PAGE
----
RE: Adding a proportional control valve to an LP gas valve train

(OP)
Actually, I'd already figured it out. By reading the Belimo documentation a little more carefully (RTFM), I realized that their SGF24 positioner is perfect--for one thing it's a NEMA 4  panel mount package and the control panel WILL get wet--and was only $44 from the same place I ordered the actuator from; and for good measure, I got the Belimo transformer too. That should pretty much guarantee that they will all play nice together.

As for the temperature controller, I always intended to have one on the control panel for the kettle and another for the 5.5kW electric heating element in the "hot liquor tank" (brewerese for brewing water tank).

For the kettle, a temperature controller is a safety device. You need to be able to set the temperature to ~208*F while the kettle is filling from the Mash Tun--the burner gets turned on when there's enough wort in the kettle that it won't scorch. What you don't want to happen it to be distracted by some kind of problem with the mash tun and not be paying attention to the kettle temperature--like having the kettle come to a boil while your back is turned.

The start of boil is so inherently dangerous that you don't want to ramp up the temp controller to 213*F until the kettle is completly full and you can stand over the kettle ready with a hose to spray back the initial explosion at first boiling point. This is really the only point it the whole process where you must give your undivided attention to the kettle. I've heard of pro brewers who where distracted, turned their back for just a second and their boots were filled with boiling wort...

No matter how much money I throw at this project for redundant safety devices, it's still cheaper than the deductable on my insurance and a trip to the hospital.

I'd really like to thank you again for helping me with this. This part of the puzzle is solved and I couldn't have done it without you.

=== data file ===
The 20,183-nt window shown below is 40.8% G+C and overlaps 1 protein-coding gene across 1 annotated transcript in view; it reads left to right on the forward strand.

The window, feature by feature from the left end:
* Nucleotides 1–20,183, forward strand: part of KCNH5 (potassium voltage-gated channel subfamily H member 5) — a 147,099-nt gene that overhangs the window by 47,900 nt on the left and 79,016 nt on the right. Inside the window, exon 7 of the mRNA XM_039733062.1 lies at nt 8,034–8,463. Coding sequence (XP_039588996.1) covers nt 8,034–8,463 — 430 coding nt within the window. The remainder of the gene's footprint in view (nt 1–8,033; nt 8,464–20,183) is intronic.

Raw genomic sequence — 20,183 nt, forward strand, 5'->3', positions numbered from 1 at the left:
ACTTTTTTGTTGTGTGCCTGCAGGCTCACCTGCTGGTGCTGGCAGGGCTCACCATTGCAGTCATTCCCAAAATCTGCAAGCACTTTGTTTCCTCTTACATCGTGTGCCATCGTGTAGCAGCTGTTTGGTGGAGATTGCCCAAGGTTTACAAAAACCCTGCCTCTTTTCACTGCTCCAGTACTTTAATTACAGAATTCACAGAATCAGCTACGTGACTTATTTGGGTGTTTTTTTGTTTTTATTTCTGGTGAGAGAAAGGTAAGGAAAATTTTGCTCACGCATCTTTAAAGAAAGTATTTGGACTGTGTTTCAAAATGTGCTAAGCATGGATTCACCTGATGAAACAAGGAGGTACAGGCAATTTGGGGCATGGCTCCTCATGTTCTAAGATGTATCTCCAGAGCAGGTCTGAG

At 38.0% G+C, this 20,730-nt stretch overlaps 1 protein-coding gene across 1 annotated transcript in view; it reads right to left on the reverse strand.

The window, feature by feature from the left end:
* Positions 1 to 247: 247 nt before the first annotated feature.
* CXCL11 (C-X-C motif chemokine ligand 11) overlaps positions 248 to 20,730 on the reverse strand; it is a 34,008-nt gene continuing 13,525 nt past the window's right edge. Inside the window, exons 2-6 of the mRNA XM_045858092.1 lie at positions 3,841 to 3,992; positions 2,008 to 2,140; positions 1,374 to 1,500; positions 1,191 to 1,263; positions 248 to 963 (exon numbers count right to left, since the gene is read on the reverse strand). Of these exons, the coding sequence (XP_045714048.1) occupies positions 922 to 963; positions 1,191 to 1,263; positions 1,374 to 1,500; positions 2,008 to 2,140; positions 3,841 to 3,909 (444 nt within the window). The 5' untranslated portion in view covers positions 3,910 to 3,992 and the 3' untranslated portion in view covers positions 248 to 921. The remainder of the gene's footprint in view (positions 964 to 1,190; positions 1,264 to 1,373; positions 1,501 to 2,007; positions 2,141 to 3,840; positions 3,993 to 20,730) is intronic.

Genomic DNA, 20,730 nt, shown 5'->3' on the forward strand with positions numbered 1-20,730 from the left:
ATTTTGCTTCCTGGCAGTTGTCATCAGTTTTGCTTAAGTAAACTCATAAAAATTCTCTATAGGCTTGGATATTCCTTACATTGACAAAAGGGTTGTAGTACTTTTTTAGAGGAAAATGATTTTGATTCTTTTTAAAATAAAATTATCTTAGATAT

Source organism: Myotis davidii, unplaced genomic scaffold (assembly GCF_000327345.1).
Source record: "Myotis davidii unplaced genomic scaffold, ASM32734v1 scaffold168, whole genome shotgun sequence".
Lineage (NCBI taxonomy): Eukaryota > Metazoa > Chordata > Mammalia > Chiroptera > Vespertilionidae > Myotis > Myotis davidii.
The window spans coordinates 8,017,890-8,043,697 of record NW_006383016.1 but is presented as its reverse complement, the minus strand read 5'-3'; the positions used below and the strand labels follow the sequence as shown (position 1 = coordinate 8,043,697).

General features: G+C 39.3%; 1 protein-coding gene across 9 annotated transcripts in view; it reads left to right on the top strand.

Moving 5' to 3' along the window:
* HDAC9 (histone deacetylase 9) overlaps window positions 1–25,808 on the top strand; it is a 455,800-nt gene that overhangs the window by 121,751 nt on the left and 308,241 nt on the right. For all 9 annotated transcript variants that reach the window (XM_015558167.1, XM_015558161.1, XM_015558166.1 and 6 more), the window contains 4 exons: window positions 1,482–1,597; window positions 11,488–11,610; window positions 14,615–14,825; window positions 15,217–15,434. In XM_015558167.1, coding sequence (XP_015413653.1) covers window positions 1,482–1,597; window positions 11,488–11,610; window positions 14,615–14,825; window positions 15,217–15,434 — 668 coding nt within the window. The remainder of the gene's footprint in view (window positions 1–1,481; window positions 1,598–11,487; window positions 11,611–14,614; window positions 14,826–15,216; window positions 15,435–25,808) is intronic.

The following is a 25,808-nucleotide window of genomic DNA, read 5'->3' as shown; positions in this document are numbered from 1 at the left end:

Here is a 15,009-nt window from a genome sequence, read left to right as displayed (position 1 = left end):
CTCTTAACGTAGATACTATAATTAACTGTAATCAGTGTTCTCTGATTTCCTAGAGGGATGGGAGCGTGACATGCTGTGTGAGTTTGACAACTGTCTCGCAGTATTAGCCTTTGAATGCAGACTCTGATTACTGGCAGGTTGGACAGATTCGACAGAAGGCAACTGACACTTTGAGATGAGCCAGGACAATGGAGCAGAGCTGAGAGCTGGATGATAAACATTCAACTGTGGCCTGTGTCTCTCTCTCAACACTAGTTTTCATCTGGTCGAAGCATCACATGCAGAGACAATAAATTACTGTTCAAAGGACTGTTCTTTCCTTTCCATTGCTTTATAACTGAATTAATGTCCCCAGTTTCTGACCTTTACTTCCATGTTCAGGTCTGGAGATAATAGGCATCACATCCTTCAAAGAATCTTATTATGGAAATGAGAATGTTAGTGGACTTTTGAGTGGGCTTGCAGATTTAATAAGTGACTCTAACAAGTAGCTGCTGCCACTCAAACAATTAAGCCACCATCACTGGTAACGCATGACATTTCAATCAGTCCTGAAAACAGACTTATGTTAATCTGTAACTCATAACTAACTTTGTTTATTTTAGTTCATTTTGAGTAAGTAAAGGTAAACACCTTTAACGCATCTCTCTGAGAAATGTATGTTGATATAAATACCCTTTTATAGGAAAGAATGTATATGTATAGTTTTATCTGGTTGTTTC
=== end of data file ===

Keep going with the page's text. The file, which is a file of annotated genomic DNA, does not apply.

harlan.   

RE: Adding a proportional control valve to an LP gas valve train

Don't forget to let me know how the beer turns out.  I enjoyed this thread.

Steve

RE: Adding a proportional control valve to an LP gas valve train

(OP)
Not to worry, Steve, I'm certain I will be back with another problem...and I'm quite pleased that you've enjoyed this thread. So have I.

Understand that this is a long term project--at least a year. I know another brewer whose homebrewery took 3 years to build--his is steam-powered. Lots of details to work out, and then there's the welding that still needs to be done. Finding a welder that can make sanitary welds in 304 stainless is difficult and it ain't cheap... A lot also depends on how far I get this summer in building my house--then I can start on the tower that is to house the brewery. Gravity feed.

At some point, I'll be putting up a web site to chronicle the progress, so I'll post that when I get around to it.

You might enjoy another group I belong to, Homebrew Digest (hbd.org). We're all crazy over there. You'd certainly be a welcome addition and who knows, you might get the bug yourself. As we're all fond of saying: If you give a man a beer, he'll waste an hour, but if you teach a man to brew, he'll waste a lifetime...

Good luck, and again, thank you!

harlan.